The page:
Automatic groups with groupdata2

Ludvig Renbo Olsen

2021-07-03

Abstract

In this vignette, we use the R package groupdata2 to automatically detect and create groups in a dataset using the l_starts method.

groupdata2 is a set of methods for easy grouping, windowing, folding, partitioning, splitting and balancing of data.

For a more extensive description of groupdata2, please see Description of groupdata2  
 
Contact author at  
 


Introduction

In this vignette, we will use the l_starts method with group() to allow transferring of information from one dataset to another. We will use the automatic grouping function that finds group starts all by itself.

Attach packages

Data

3 participants were asked to solve a task. They had to take turns but could go for multiple runs of the task before taking a break and letting the next participant take over. They had 2 turns (called sessions) each, meaning there were 6 sessions in total with multiple runs per session. A team of experts would rate how well the participant did throughout the entire session, meaning that if the participant had some bad runs, they would have to make a choice whether to save energy for the other session or whether to try and correct the rating of the current session.

For each run of the task, we recorded how many errors the participant made.

run participant errors
1 1 3
2 1 2
3 1 5
4 1 3
5 2 0
6 2 0
7 2 1
8 2 1
9 2 0
10 2 1
11 3 6
12 3 4
13 3 3
14 3 1
15 1 2
16 1 1
17 1 3
18 1 2
19 1 1
20 1 1
session rating
1 3
2 8
3 2
4 5
5 9
6 4

We would like to get the expert ratings into the data frame with observations. For this, we will first create a session column and then get the ratings for the sessions.

As the participants had differing numbers of runs, we must start a new session group whenever the participant column changes. This can be done with group() using the l_starts method. This methods takes group start values, finds those values in a specified column, and creates groups that begin at the start values. To show this, let’s try it out with some manually entered start values before having group() find them automatically.

run participant errors session
1 1 3 1
2 1 2 1
3 1 5 1
4 1 3 1
5 2 0 2
6 2 0 2
7 2 1 2
8 2 1 2
9 2 0 2
10 2 1 2
11 3 6 3
12 3 4 3
13 3 3 3
14 3 1 3
15 1 2 4
16 1 1 4
17 1 3 4
18 1 2 4
19 1 1 4
20 1 1 4
21 1 0 4
22 2 0 5
23 2 0 5
24 2 1 5
25 3 3 6
26 3 3 6
27 3 4 6
28 3 2 6
29 3 2 6
30 3 1 6

Note how each session only has observations from a single participant.

group() went through the participant column and found one value from n at a time. When it encountered the value, it noted down the row index and continued down the column searching for the next value in n. In the end, it started groups at the found row indices from top to bottom.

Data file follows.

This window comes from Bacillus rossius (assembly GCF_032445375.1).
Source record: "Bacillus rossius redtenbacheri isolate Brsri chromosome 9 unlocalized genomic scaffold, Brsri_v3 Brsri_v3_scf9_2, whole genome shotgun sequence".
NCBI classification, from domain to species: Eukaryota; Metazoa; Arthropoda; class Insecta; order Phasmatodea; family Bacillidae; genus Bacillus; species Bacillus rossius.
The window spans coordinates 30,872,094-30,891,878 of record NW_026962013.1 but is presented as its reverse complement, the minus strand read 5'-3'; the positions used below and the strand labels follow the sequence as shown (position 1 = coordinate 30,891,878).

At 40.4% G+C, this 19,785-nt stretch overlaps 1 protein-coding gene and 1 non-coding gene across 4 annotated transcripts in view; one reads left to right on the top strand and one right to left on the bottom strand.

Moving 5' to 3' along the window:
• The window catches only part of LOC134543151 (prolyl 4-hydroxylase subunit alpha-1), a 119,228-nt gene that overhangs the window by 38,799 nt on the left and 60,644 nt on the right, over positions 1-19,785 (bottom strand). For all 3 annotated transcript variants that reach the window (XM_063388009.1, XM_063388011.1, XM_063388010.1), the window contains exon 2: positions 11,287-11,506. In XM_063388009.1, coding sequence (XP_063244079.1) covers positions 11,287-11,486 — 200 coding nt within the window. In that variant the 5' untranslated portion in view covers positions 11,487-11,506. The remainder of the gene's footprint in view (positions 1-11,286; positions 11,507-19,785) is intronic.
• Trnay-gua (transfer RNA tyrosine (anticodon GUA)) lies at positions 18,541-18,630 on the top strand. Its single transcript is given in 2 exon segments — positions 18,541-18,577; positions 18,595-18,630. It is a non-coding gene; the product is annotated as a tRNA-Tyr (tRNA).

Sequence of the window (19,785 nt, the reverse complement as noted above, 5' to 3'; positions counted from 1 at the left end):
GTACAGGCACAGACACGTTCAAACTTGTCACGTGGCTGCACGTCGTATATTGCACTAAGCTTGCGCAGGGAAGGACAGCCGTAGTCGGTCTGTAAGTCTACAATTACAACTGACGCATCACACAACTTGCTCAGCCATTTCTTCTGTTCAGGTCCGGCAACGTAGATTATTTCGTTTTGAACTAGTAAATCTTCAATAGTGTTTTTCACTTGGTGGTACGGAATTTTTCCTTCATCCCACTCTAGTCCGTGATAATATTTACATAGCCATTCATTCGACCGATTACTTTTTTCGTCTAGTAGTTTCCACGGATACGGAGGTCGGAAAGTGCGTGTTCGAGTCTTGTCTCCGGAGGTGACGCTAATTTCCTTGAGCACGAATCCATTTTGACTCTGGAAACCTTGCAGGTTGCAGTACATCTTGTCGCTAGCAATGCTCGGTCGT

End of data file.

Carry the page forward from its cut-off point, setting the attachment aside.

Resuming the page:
Since our data has the same value in the participant column for the entire session, we can actually get group() to find these group starts automatically. It will go through the given column and whenever it encounters a new value, i.e. one that is different from the previous row, it starts a new group.

run participant errors session
1 1 3 1
2 1 2 1
3 1 5 1
4 1 3 1
5 2 0 2
6 2 0 2
7 2 1 2
8 2 1 2
9 2 0 2
10 2 1 2
11 3 6 3
12 3 4 3
13 3 3 3
14 3 1 3
15 1 2 4
16 1 1 4
17 1 3 4
18 1 2 4
19 1 1 4
20 1 1 4
21 1 0 4
22 2 0 5
23 2 0 5
24 2 1 5
25 3 3 6
26 3 3 6
27 3 4 6
28 3 2 6
29 3 2 6
30 3 1 6

And it works! :)

If you just want to find the group starts, you can use the find_starts() function. Alternatively, the differs_from_previous() function allows setting a threshold for how much the value must differ from the previous value.

Now that we have the session information, we can transfer the ratings from the ratings data frame.

session run participant errors rating
1 1 1 3 3
1 2 1 2 3
1 3 1 5 3
1 4 1 3 3
2 5 2 0 8
2 6 2 0 8
2 7 2 1 8
2 8 2 1 8
2 9 2 0 8
2 10 2 1 8
3 11 3 6 2
3 12 3 4 2
3 13 3 3 2
3 14 3 1 2
4 15 1 2 5

Now, we can find the average number of errors per session and see if they correlate with the experts’ ratings.

session avg_errors
1 3.2500000
2 0.5000000
3 3.5000000
4 1.4285714
5 0.3333333
6 2.5000000

Let’s transfer the averages back to the merged data frame. Once again, we use merge(). Note that you may prefer to use one of the join functions from dplyr instead (e.g. dplyr::left_join()).

Since we have just one average rating per session, we extract the first row of each session and remove the original error count column.

session run participant rating avg_errors
1 1 1 3 3.2500000
2 5 2 8 0.5000000
3 11 3 2 3.5000000
4 15 1 5 1.4285714
5 22 2 9 0.3333333
6 25 3 4 2.5000000

We have 1 row per session with the participant, the rating and the average number of errors. If we wanted to know how many runs a session contained, we could extract it from the run column.

Let’s check if there’s a correlation between ratings and average errors.

It seems they are highly negatively correlated, so participants with fewer errors have higher ratings and vice versa.

Outro

Well done, you made it to the end of this introduction to groupdata2! If you want to know more about the various methods and arguments, you can read the Description of groupdata2.

If you have any questions or comments to this vignette (tutorial) or groupdata2, please send them to me at
, or open an issue on the github page https://github.com/LudvigOlsen/groupdata2 so I can make improvements.